Thanks! I'm having fun with it, and that's really the point for me. It may not look fantastic this year or next, or even if/when we move, but I'm certainly learning a great deal about plants, soil, and wildlife, and enjoying the fresh air and exercise. By buying mostly seeds rather than plants, I'm not spending an inordinate amount of money, maybe $500 all told for all equipment, plants, seeds, and compost. Field botany has also given me a new appreciation of nature when I'm hiking. Now, I can even collect a few seeds while I'm out there & feel as if I'm doing something productive.

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This is not a bad thing. They may not be a straight species or native to your area but they aren't invasive. I would leave them be as you have chosen to do. You have enough work cut out for yourself.
Indeed... Had one of those learning experiences with these hollies. Before I'd done much research on the "Natural Environment," lo these past three years, I was disturbed to see that many of the holly leaves were turning yellow or brown after our first winter in the house. We took the leaves to a local nursery, and they told us that the hollies were suffering from a fungal infection and sold us some fungicide. We sprayed and sprayed and sprayed, and it didn't do a d--d thing. Turns out - American hollies sometimes lose many of their leaves in spring, especially at & beyond the northern limit of their natural range. No fungus.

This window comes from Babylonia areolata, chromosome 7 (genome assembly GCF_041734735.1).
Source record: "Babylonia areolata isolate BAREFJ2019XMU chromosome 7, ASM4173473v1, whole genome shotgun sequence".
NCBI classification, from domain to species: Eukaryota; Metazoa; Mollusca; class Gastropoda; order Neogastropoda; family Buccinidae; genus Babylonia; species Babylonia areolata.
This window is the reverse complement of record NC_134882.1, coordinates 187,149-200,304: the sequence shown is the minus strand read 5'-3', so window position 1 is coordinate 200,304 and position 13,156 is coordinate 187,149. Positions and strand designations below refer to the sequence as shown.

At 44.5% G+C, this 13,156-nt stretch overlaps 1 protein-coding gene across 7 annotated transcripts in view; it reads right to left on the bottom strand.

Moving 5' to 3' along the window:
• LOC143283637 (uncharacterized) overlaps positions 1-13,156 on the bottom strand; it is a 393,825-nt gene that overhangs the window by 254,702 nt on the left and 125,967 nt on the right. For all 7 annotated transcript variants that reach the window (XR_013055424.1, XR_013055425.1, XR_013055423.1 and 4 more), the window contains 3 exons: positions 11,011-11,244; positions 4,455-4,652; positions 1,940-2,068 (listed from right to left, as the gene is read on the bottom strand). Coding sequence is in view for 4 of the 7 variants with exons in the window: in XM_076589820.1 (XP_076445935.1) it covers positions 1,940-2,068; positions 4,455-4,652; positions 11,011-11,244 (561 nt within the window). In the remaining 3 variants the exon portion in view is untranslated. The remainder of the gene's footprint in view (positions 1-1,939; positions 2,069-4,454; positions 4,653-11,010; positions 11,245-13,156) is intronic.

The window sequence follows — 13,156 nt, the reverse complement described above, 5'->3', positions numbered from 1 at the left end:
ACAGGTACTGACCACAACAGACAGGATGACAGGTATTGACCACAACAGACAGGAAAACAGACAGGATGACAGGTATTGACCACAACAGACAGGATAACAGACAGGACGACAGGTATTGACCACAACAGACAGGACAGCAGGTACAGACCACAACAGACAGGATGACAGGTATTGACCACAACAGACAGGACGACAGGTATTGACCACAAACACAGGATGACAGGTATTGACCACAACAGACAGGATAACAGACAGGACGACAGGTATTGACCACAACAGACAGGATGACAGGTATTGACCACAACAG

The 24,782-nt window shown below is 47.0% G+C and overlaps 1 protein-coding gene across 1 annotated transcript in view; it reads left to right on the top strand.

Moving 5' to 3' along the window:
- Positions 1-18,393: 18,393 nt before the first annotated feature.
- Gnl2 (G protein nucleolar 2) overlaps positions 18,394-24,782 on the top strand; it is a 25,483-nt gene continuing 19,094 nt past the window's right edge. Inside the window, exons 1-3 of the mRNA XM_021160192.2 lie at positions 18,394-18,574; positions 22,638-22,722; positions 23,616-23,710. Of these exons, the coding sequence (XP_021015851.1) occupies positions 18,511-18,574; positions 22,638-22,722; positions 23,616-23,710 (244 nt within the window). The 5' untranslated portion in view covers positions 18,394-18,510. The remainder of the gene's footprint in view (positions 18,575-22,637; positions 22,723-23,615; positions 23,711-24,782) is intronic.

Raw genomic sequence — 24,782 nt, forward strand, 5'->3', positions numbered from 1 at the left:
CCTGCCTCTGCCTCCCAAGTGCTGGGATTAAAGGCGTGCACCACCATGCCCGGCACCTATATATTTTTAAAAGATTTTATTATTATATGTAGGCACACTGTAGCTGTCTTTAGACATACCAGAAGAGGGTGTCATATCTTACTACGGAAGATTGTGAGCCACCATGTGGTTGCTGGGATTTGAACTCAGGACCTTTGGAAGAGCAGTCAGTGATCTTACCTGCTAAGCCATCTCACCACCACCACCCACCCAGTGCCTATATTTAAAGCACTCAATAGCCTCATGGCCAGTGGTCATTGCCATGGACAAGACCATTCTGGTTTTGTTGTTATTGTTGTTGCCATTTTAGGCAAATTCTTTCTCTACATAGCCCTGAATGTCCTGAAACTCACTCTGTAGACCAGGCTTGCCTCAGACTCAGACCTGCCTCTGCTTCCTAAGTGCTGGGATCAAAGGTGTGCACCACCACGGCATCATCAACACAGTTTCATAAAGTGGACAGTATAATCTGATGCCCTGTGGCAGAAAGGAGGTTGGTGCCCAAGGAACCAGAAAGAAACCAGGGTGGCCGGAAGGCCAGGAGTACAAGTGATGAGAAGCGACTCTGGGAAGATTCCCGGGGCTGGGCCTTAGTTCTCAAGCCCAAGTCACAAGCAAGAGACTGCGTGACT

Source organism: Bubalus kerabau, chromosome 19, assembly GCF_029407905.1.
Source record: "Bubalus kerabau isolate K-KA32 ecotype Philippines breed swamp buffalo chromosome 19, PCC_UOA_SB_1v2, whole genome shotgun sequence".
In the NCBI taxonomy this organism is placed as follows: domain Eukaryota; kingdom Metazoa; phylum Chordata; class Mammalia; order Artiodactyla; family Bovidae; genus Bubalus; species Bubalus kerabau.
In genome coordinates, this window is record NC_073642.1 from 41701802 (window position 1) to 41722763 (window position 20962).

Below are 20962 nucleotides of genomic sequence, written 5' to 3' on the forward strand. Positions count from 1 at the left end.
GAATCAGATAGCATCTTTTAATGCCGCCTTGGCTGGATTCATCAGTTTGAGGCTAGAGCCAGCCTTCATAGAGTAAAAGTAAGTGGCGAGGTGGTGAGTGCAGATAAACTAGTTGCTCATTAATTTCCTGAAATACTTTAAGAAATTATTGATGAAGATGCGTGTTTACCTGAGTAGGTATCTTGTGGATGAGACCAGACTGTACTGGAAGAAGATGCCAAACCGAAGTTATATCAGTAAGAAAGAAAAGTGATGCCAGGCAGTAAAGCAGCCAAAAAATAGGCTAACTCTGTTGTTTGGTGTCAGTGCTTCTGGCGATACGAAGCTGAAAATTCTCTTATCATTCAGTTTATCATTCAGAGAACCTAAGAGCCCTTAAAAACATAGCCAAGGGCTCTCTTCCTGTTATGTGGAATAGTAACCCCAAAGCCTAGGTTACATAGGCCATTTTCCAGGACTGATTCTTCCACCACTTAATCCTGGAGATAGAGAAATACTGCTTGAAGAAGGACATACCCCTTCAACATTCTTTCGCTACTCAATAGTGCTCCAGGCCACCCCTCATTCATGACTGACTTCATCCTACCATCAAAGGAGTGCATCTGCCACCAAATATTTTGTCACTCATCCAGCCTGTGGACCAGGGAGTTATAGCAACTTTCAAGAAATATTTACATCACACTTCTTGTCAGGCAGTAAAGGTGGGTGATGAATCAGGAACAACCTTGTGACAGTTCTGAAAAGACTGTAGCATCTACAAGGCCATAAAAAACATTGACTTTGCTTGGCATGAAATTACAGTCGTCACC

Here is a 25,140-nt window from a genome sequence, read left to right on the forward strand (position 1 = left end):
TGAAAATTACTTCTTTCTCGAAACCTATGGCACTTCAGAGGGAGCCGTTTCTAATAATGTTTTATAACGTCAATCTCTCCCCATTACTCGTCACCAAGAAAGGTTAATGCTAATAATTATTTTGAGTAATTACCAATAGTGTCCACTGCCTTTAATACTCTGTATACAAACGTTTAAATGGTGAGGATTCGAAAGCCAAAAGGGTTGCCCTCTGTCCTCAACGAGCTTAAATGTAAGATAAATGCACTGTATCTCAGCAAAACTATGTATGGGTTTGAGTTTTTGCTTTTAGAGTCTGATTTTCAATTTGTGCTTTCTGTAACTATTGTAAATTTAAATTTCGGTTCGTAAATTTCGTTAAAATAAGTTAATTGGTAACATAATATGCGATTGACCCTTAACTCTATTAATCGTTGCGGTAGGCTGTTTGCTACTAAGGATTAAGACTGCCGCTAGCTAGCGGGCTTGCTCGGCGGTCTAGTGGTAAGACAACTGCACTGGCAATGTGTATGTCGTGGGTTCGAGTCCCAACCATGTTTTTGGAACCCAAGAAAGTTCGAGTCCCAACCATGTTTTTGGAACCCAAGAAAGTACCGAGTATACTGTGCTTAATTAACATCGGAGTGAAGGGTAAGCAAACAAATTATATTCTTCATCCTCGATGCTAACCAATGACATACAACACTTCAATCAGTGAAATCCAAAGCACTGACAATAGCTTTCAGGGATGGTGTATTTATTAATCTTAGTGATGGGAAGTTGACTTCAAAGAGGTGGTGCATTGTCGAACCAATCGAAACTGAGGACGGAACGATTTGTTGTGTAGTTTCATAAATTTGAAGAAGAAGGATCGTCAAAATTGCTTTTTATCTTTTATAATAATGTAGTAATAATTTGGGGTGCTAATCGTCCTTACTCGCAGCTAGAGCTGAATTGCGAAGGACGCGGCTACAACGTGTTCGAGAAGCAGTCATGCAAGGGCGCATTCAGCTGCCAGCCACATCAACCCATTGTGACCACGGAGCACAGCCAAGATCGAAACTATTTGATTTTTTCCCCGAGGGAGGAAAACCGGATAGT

Needless to say, I've learned quickly to go to knowledgeable native plant gardeners with these questions rather than trust the mass-market nurseries.
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Old 04-02-2009, 08:17 PM   #5
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These types of plantings take a few years to establish and several more years to begin looking like a monet painting.

(sigh) Dieback and leaf drop happen frequently with holllies and rhodos for a multitude of reasons. Sorry they sold you fungicides.

How did you set your stepping stones?
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Old 04-02-2009, 08:24 PM   #6
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Impressive undertaking.
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Old 04-02-2009, 08:30 PM   #7
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How did you set your stepping stones?
It's been a pretty labor-intensive process. I got fieldstone for the path rather than the usual flagstone because I wanted a more natural look, but that means many more stones to lay. The outline of the path was created with extension cords and a manual edger.